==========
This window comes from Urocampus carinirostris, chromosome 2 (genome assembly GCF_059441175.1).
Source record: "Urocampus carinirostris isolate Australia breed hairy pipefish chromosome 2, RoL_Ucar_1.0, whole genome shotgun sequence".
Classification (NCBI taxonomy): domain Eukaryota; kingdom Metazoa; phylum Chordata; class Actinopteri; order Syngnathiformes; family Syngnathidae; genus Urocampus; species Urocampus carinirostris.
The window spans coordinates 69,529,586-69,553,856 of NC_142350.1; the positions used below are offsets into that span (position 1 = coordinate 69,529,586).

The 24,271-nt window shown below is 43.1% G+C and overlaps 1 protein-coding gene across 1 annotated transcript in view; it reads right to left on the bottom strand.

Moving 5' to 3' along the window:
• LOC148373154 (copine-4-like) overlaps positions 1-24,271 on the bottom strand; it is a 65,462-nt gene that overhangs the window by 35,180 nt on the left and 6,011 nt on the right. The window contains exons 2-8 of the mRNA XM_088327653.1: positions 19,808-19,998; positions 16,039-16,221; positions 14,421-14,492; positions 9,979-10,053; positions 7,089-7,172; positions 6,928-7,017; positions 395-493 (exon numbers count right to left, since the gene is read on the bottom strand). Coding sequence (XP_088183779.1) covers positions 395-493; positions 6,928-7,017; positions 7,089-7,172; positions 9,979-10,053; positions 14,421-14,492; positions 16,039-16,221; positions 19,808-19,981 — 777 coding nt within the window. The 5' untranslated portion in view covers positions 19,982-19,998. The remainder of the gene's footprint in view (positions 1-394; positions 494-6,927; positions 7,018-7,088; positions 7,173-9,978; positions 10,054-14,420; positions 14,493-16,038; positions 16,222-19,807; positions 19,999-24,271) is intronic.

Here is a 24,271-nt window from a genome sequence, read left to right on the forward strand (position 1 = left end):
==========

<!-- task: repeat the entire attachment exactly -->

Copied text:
This window comes from Urocampus carinirostris, chromosome 2 (genome assembly GCF_059441175.1).
Source record: "Urocampus carinirostris isolate Australia breed hairy pipefish chromosome 2, RoL_Ucar_1.0, whole genome shotgun sequence".
Classification (NCBI taxonomy): domain Eukaryota; kingdom Metazoa; phylum Chordata; class Actinopteri; order Syngnathiformes; family Syngnathidae; genus Urocampus; species Urocampus carinirostris.
The window spans coordinates 69,529,586-69,553,856 of NC_142350.1; the positions used below are offsets into that span (position 1 = coordinate 69,529,586).

The 24,271-nt window shown below is 43.1% G+C and overlaps 1 protein-coding gene across 1 annotated transcript in view; it reads right to left on the bottom strand.

Moving 5' to 3' along the window:
• LOC148373154 (copine-4-like) overlaps positions 1-24,271 on the bottom strand; it is a 65,462-nt gene that overhangs the window by 35,180 nt on the left and 6,011 nt on the right. The window contains exons 2-8 of the mRNA XM_088327653.1: positions 19,808-19,998; positions 16,039-16,221; positions 14,421-14,492; positions 9,979-10,053; positions 7,089-7,172; positions 6,928-7,017; positions 395-493 (exon numbers count right to left, since the gene is read on the bottom strand). Coding sequence (XP_088183779.1) covers positions 395-493; positions 6,928-7,017; positions 7,089-7,172; positions 9,979-10,053; positions 14,421-14,492; positions 16,039-16,221; positions 19,808-19,981 — 777 coding nt within the window. The 5' untranslated portion in view covers positions 19,982-19,998. The remainder of the gene's footprint in view (positions 1-394; positions 494-6,927; positions 7,018-7,088; positions 7,173-9,978; positions 10,054-14,420; positions 14,493-16,038; positions 16,222-19,807; positions 19,999-24,271) is intronic.

Here is a 24,271-nt window from a genome sequence, read left to right on the forward strand (position 1 = left end):